Hatfield, Pa. (WTXF) - A high school hockey brawl so out of control some teen players are going to trial over it. The video went viral months ago and now it's making its way through the justice system.
"I don't think charges should have been filed, no."
Martin Sterling has a kid at Ridley High School and was taken by surprise learning six members of last year's Ridley High School hockey club are charged with a vicious beating of CB West players.
The brawl was caught on tape during the Class 2A Quarterfinal for the Flyers Cup this past March.
Ridley trailed in a 7-1 blowout.
"Its hockey. If it was off the ice, if it was taken outside of the gym or whatever I could see that but it happened on the ice. Sometimes tempers flare while you're playing sports," Sterling said.
Montgomery County prosecutors say the attack in Hatfield went well beyond a traditional hockey fight when 19-year-old Thomas Plotts, 18-year-old Ryan Gricco, 19-year-old Nathan Dunning,19- year-old Jake Cross, 18-year-old Brock Anderson, plus an underage player all of the Ridley Hockey Club conspired to beat down members of the CB West team allegedly even naming names of the opponents they were going after.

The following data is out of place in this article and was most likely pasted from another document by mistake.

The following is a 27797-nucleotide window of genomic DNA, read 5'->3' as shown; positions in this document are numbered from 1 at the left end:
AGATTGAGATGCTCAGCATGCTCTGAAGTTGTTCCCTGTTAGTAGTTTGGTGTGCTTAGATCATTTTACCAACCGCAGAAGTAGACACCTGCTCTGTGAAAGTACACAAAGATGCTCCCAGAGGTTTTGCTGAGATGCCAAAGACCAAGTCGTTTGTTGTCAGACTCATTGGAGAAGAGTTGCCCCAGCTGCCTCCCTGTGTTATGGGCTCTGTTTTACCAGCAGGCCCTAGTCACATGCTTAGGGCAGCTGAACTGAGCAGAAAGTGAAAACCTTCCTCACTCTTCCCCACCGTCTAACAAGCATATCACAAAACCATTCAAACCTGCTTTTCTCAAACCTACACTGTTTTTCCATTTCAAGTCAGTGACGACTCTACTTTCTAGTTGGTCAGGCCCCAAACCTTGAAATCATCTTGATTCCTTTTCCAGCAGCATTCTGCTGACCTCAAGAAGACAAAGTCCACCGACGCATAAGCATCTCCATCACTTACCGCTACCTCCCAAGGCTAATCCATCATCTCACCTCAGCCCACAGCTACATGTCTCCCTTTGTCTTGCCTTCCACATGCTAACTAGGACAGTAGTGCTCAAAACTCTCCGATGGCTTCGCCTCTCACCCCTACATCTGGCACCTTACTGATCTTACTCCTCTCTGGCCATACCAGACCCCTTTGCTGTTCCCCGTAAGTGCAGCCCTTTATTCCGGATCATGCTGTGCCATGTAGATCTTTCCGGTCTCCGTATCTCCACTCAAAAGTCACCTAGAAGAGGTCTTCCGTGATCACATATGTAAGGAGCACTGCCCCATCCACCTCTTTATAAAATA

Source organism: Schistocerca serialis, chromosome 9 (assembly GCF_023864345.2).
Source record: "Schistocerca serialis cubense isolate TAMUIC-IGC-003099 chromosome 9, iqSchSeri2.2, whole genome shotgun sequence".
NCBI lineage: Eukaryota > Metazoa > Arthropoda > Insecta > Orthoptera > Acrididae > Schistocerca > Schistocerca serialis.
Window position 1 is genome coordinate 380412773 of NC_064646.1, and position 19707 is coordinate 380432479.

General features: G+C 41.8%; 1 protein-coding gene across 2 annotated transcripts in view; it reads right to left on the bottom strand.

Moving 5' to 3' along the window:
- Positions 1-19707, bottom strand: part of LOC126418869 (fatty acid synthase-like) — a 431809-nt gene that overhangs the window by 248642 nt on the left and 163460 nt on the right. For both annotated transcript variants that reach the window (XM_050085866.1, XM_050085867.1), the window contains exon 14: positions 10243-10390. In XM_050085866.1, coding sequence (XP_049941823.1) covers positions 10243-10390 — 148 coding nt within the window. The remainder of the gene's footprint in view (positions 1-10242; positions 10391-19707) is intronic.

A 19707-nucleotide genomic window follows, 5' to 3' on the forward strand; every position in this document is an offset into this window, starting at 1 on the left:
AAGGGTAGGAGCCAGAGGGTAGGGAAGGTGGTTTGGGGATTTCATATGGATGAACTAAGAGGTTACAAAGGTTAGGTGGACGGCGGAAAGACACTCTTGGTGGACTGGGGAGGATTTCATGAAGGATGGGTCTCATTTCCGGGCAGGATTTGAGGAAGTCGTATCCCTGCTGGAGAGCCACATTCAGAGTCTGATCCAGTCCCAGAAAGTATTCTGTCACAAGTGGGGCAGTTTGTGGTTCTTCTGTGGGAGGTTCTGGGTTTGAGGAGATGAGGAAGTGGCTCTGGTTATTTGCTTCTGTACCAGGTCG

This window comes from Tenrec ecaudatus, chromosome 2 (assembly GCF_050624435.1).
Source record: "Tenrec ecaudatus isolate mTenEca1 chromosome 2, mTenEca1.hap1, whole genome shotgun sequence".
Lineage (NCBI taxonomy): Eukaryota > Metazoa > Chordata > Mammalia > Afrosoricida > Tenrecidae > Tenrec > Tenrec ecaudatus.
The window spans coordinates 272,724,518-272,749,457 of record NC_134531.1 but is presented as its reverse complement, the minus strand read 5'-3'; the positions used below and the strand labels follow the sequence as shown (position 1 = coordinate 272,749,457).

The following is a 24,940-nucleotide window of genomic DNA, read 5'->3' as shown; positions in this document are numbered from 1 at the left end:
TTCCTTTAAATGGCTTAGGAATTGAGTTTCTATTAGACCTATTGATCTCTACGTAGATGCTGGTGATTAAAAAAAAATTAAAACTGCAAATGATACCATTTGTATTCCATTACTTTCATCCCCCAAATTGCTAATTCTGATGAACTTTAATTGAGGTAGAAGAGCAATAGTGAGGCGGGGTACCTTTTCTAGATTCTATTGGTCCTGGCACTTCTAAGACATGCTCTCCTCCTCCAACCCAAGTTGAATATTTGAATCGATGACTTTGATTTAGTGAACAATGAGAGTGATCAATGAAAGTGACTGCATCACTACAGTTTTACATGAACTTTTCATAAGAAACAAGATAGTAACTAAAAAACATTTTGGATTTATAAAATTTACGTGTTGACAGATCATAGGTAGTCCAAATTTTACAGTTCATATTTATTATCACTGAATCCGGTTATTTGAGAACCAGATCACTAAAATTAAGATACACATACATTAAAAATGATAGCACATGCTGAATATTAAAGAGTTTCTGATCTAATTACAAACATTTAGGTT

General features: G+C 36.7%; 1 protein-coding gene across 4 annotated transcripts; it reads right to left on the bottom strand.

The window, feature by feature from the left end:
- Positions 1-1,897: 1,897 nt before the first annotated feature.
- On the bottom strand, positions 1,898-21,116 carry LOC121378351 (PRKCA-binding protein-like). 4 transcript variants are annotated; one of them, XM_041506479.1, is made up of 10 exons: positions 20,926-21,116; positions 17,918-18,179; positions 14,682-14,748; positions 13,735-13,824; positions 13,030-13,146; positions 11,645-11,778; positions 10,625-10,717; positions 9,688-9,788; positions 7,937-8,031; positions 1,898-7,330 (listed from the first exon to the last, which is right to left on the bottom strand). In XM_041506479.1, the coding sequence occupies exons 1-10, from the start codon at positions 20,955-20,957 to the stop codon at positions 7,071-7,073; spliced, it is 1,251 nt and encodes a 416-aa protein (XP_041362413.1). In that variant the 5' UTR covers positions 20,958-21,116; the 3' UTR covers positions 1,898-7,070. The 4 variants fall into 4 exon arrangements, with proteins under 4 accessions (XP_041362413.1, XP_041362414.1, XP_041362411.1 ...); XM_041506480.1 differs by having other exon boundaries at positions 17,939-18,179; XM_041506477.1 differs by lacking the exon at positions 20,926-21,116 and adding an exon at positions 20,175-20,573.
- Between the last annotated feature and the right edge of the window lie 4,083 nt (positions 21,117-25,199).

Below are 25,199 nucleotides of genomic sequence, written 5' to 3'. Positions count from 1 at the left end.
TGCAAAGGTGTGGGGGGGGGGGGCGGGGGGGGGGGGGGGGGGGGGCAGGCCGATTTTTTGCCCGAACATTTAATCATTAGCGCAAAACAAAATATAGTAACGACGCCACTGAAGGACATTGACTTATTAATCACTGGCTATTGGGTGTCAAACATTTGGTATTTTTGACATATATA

"Seemed like half way through the second period they stopped playing hockey and just started trying to hit people, trying to hurt as much as they could," Shawn Philipps said.
CB West Defense player Shawn Philipps suffered a swollen eye and broken nose after the melee and spoke to FOX 29 not long after it happened.
"My helmet was off and some other kid was coming at me and he started throwing punches at my head and next thing I know I was bleeding all over the place," he explained.
"Hockey fights do happen all the time, but when it's a planned event and you have a conspiracy to go after the other team and fight them, that's when it crosses the line and that's when assault charges are appropriate," Ken Rothweiler said.
Attorney and FOX 29 legal analyst Ken Rothweiler is not on this case but sees it a game changer for high school sports as the Ridley players stand trial.
"I think it puts high school programs on notice that if you fight and if you go beyond the bounds of the athletic event you could be charged in a criminal courtroom," he said.